The Lithuanian ruling coalition's political council has backed plans to allow original name spelling in ID documents. The bill is due to be put on the parliament's agenda later this week.
© DELFI / Audrius Solominas

"We have agreed that the issue will be put on the agenda this week," Prime Minister Algirdas Butkevičius told journalists on Monday, referring to the name spelling bill initiated by his Social Democratic Party.

"The political position is pretty much the same and everyone backs it," MEP Rolandas Paksas, leader of the Order and Justice party, said.

Non-Lithuanian speaking communities, especially the Polish-speakers, have long complained that they are forced to write their names in phonetically transcribed forms in their documents rather than use the original spelling.

The Lithuanian Seimas' Legal Affairs Committee last Wednesday backed the use of Latin alphabet letters for the spelling of names and surnames of Lithuanian citizens in ID documents.

The committee suggests ensuring that Lithuanian citizens be allowed to spell their name and surname using Latin letters if their name is spelled using Latin letters in the source document. The source document might, for example, be the passport of a foreigner married to a Lithuanian woman.

Meanwhile the State Commission of the Lithuanian Language reiterated its position that letters q, w and x could only be used for the spelling of names of Lithuanian citizens married to foreigners, their children and naturalized citizens.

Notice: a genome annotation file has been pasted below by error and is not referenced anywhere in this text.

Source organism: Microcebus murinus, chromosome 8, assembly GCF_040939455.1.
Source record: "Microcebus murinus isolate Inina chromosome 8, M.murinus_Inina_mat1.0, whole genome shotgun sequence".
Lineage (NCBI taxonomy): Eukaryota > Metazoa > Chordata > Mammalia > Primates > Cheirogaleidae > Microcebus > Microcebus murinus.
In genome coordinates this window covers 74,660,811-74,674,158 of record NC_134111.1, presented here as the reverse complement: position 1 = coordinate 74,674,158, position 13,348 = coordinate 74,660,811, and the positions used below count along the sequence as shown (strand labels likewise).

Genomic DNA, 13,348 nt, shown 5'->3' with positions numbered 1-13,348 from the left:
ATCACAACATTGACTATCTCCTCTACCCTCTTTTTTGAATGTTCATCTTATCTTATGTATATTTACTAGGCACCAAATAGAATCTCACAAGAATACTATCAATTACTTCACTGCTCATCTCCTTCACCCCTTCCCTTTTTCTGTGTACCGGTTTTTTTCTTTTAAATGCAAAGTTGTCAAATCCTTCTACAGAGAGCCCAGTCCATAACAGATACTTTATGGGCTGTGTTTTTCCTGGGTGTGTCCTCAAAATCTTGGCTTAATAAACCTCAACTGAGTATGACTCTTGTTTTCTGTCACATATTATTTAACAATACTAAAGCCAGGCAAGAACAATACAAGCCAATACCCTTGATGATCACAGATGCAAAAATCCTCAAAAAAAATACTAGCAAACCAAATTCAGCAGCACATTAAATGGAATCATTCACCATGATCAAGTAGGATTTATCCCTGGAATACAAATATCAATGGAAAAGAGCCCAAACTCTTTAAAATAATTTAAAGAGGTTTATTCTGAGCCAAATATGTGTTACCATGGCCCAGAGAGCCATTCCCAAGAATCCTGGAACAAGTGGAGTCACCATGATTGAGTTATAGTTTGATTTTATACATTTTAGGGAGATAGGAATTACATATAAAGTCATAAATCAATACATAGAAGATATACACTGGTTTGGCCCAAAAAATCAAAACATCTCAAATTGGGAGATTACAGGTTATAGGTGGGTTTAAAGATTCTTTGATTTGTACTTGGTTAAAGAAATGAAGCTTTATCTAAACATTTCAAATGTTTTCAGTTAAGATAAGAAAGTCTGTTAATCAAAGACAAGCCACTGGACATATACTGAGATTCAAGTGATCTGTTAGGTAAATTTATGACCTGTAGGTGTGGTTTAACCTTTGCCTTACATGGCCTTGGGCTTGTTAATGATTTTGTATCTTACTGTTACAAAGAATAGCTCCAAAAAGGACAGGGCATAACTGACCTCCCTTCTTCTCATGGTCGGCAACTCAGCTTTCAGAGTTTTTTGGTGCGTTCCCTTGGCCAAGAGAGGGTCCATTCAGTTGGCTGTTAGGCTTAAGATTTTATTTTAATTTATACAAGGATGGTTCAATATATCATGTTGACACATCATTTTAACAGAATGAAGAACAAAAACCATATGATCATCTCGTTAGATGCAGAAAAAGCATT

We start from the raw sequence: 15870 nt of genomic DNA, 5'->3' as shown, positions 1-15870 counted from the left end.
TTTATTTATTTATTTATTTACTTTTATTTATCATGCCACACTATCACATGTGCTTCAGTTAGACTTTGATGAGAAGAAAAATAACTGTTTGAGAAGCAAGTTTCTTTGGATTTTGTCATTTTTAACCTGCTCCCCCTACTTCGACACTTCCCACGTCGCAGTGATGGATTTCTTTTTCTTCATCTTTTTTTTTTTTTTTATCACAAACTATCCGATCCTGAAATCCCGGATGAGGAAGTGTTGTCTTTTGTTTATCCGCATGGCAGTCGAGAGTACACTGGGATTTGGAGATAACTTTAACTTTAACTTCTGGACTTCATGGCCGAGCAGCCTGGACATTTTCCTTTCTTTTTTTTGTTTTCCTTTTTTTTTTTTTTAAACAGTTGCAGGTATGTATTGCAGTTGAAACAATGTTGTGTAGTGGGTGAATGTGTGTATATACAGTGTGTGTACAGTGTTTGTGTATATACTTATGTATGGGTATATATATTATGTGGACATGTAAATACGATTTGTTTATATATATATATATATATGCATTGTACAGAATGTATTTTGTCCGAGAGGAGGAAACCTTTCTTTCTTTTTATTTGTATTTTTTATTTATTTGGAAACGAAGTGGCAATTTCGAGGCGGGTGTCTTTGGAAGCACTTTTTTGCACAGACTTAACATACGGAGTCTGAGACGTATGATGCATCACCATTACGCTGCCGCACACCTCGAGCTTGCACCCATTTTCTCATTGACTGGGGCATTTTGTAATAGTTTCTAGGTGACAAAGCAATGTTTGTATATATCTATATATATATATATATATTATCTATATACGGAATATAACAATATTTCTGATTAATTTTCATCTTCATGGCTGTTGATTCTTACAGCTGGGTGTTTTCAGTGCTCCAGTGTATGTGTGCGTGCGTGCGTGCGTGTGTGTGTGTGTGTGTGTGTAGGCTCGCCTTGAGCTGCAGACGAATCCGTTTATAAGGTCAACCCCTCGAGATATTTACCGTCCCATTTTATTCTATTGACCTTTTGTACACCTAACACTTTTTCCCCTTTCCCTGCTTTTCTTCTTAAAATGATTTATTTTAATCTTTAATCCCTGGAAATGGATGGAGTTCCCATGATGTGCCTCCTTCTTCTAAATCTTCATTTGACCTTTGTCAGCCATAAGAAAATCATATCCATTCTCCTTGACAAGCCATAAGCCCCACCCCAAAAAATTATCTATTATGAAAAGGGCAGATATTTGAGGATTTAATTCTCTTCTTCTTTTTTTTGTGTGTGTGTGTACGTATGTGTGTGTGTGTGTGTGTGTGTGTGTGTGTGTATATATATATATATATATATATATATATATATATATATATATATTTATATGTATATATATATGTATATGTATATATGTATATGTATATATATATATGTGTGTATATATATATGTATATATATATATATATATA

An alternative bill on the spelling of names in ID documents has also been presented to the parliament, allowing the original name spelling only on a separate passport page. Lawmakers have also registered several alternatives to the Social Democratic bill but they were subsequently rejected by the Legal Affairs Committee.

Current laws stipulate that last names of all Lithuanian citizens can only be spelled in characters of the Lithuanian alphabet, which does not include letters w, x or q. Supporters of the amendments maintain that this causes problems for Lithuanians who marry foreign nationals.

Politicians of the Polish community in Lithuania and their supporters in Poland have long been asking to allow Polish letters in the last names of Polish speakers.

Critics say that non-Lithuanian characters would undermine the status of Lithuanian as the official state language.

BNS
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